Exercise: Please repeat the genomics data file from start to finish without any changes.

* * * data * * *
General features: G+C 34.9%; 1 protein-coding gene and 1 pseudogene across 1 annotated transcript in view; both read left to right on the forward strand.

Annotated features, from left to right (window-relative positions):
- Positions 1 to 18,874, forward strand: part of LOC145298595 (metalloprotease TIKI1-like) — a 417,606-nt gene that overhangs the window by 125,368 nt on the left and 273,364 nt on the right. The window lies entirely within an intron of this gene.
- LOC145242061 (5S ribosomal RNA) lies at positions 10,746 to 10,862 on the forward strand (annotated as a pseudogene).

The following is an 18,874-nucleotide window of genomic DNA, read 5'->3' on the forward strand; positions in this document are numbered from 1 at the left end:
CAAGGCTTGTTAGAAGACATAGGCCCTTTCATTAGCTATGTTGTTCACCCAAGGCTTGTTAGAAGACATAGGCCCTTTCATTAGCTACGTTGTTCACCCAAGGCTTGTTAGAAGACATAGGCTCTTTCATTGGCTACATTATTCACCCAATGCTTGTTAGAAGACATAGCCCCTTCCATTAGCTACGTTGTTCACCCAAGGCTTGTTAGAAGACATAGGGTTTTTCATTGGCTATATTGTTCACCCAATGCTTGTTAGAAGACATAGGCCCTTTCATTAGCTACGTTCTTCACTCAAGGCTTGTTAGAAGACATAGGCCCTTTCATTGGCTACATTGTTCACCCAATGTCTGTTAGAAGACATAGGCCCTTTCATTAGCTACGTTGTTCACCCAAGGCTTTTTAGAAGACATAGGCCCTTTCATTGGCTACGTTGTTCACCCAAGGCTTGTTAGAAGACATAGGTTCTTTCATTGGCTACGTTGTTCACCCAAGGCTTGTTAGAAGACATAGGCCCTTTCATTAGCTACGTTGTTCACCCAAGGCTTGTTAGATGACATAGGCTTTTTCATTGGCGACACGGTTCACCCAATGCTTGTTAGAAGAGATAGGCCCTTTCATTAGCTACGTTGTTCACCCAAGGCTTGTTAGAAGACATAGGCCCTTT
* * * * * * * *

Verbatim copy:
General features: G+C 34.9%; 1 protein-coding gene and 1 pseudogene across 1 annotated transcript in view; both read left to right on the forward strand.

Annotated features, from left to right (window-relative positions):
- Positions 1 to 18,874, forward strand: part of LOC145298595 (metalloprotease TIKI1-like) — a 417,606-nt gene that overhangs the window by 125,368 nt on the left and 273,364 nt on the right. The window lies entirely within an intron of this gene.
- LOC145242061 (5S ribosomal RNA) lies at positions 10,746 to 10,862 on the forward strand (annotated as a pseudogene).

The following is an 18,874-nucleotide window of genomic DNA, read 5'->3' on the forward strand; positions in this document are numbered from 1 at the left end:
CAAGGCTTGTTAGAAGACATAGGCCCTTTCATTAGCTATGTTGTTCACCCAAGGCTTGTTAGAAGACATAGGCCCTTTCATTAGCTACGTTGTTCACCCAAGGCTTGTTAGAAGACATAGGCTCTTTCATTGGCTACATTATTCACCCAATGCTTGTTAGAAGACATAGCCCCTTCCATTAGCTACGTTGTTCACCCAAGGCTTGTTAGAAGACATAGGGTTTTTCATTGGCTATATTGTTCACCCAATGCTTGTTAGAAGACATAGGCCCTTTCATTAGCTACGTTCTTCACTCAAGGCTTGTTAGAAGACATAGGCCCTTTCATTGGCTACATTGTTCACCCAATGTCTGTTAGAAGACATAGGCCCTTTCATTAGCTACGTTGTTCACCCAAGGCTTTTTAGAAGACATAGGCCCTTTCATTGGCTACGTTGTTCACCCAAGGCTTGTTAGAAGACATAGGTTCTTTCATTGGCTACGTTGTTCACCCAAGGCTTGTTAGAAGACATAGGCCCTTTCATTAGCTACGTTGTTCACCCAAGGCTTGTTAGATGACATAGGCTTTTTCATTGGCGACACGGTTCACCCAATGCTTGTTAGAAGAGATAGGCCCTTTCATTAGCTACGTTGTTCACCCAAGGCTTGTTAGAAGACATAGGCCCTTT